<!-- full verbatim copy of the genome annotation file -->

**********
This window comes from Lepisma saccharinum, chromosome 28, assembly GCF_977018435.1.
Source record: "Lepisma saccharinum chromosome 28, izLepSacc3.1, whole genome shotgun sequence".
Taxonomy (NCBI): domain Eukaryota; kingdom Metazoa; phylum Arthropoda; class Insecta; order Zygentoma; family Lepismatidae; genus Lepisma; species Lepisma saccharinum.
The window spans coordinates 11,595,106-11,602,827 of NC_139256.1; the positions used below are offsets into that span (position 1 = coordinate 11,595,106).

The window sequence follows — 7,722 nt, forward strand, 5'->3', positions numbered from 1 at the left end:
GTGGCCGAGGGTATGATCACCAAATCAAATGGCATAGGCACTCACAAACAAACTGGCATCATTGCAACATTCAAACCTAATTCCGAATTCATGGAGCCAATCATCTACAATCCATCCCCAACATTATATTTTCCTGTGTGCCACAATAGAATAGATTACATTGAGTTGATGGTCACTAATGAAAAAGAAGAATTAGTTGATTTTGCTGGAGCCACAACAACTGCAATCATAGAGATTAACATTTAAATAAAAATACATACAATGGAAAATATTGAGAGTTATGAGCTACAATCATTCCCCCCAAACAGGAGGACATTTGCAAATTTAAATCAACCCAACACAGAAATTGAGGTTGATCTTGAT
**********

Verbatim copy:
This window comes from Lepisma saccharinum, chromosome 28, assembly GCF_977018435.1.
Source record: "Lepisma saccharinum chromosome 28, izLepSacc3.1, whole genome shotgun sequence".
Taxonomy (NCBI): domain Eukaryota; kingdom Metazoa; phylum Arthropoda; class Insecta; order Zygentoma; family Lepismatidae; genus Lepisma; species Lepisma saccharinum.
The window spans coordinates 11,595,106-11,602,827 of NC_139256.1; the positions used below are offsets into that span (position 1 = coordinate 11,595,106).

The window sequence follows — 7,722 nt, forward strand, 5'->3', positions numbered from 1 at the left end:
GTGGCCGAGGGTATGATCACCAAATCAAATGGCATAGGCACTCACAAACAAACTGGCATCATTGCAACATTCAAACCTAATTCCGAATTCATGGAGCCAATCATCTACAATCCATCCCCAACATTATATTTTCCTGTGTGCCACAATAGAATAGATTACATTGAGTTGATGGTCACTAATGAAAAAGAAGAATTAGTTGATTTTGCTGGAGCCACAACAACTGCAATCATAGAGATTAACATTTAAATAAAAATACATACAATGGAAAATATTGAGAGTTATGAGCTACAATCATTCCCCCCAAACAGGAGGACATTTGCAAATTTAAATCAACCCAACACAGAAATTGAGGTTGATCTTGAT